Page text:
(p) Jim Lee
(i) Scott Williams
Was it that hard to produce a non-Grant Morrison Superman book, DC?
Superman Unchained is exactly what I've been wanting from Superman in the 'New 52'. Now, I loved Morrison's run on Action Comics, but it was a high-concept story that was difficult to follow month to month. Then there's the eponymous series that was mishandled from day one, only to be given to Scott Lobdell who has managed to drive the title even more into the ground than it already was. Letting Scott Snyder take a crack at the Man of Steel was a great decision that has resulted in the single greatest Superman issue of the 'New 52'.
** SPOILERS AHEAD! **
My favorite part of Superman Unchained #1 is when Clark is reentering Earth's atmosphere while attempting to divert a falling satellite from crashing into a populated area. While speeding toward Earth, Superman experiences the same sensation of free falling as he did when he was a boy jumping from a silo into a giant stack of hay. It's not the most bombastic or exciting part of Superman Unchained #1, but it's extremely important to the Superman mythos, in general.
Many writers attempt to humanize Superman through the use of the character's inner psychological conflicts. Since Clark is a god among men, a lot of good storytelling comes from analyzing just how he handles himself beyond fighting villains or stopping alien invasions. Superman: For Tomorrow was one of the most successful examples of this kind of narrative. But then it became commonplace. It felt like Superman's emotional turmoil was becoming the focus instead of the lining that gave meaning to Clark's actions.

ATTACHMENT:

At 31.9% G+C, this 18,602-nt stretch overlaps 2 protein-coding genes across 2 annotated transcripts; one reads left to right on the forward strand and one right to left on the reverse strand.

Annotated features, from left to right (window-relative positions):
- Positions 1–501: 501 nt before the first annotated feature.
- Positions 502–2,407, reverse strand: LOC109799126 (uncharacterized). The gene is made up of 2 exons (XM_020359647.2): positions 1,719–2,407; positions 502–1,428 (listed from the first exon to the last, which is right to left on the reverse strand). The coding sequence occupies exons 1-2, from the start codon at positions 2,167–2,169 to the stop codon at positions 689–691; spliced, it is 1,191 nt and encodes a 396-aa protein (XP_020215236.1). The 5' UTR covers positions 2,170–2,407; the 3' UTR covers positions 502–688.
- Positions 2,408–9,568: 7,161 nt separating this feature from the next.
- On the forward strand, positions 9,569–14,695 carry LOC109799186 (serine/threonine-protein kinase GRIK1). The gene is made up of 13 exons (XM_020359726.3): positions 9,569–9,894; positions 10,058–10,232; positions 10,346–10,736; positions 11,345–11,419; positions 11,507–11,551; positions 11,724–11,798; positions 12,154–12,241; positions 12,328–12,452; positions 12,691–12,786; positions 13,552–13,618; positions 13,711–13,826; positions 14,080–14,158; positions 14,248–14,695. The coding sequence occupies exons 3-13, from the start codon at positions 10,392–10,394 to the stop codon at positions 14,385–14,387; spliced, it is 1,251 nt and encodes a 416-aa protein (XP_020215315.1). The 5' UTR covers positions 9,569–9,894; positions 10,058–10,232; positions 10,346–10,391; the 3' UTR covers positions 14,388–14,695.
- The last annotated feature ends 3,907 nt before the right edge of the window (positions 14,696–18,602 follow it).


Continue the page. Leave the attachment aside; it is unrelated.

Snyder's decision to make Clark reminisce about his life in Smallville is meaningful because it rarely ever happens. Sure, there are flashbacks to random moments here and there, and the Kents are always at the forefront of Clark's thoughts, but specifics have been few and far between. The story of the Colder Jump shows Superman's humanity. And not through the lens of holding back his strength or doling out sage advice to mere humans, but through being human himself. Everyone has triggers that set memories into motion -- Superman's are just a little larger than life. For all the times Clark talks about Smallville, it's great to finally experience a real connection to the Man of Steel's life as just a Man.
This scene is one example of Snyder employing a theme that basically juxtaposes the ordinary against the extraordinary. Clark is remembering life in Smallville at the same time he's literally moving a building-sized satellite through our planet's atmosphere. The theme continues into Superman's conversation with Lex Luthor, which takes place in a helicopter that Clark is holding upside down. Both Clark and Lex speak to each other like they're sipping tea at a Parisian cafe even though one is an alien Jesus figure and the other is a hyper-intelligent sociopath bent on destroying Superman. By the end, it's clear that the theme has been present throughout the issue. More or less, Superman Unchained #1 gives readers a good, basic view of what Superman does day to day. Clark never breaks a sweat, his voice never falters, and his step never misses. An extraordinary life is simply life to Superman.
Superman Unchained #1 is what readers have been waiting for: a true flagship title for the Man of Steel. Scott Snyder so fantastically taps into what makes Superman great that I actually found myself disappointed that the issue was over and that there wasn't any more to read. If Snyder can do with Superman what he's done with Batman in terms of overall character development, Superman Unchained is set to be one of the best series of the 'New 52.'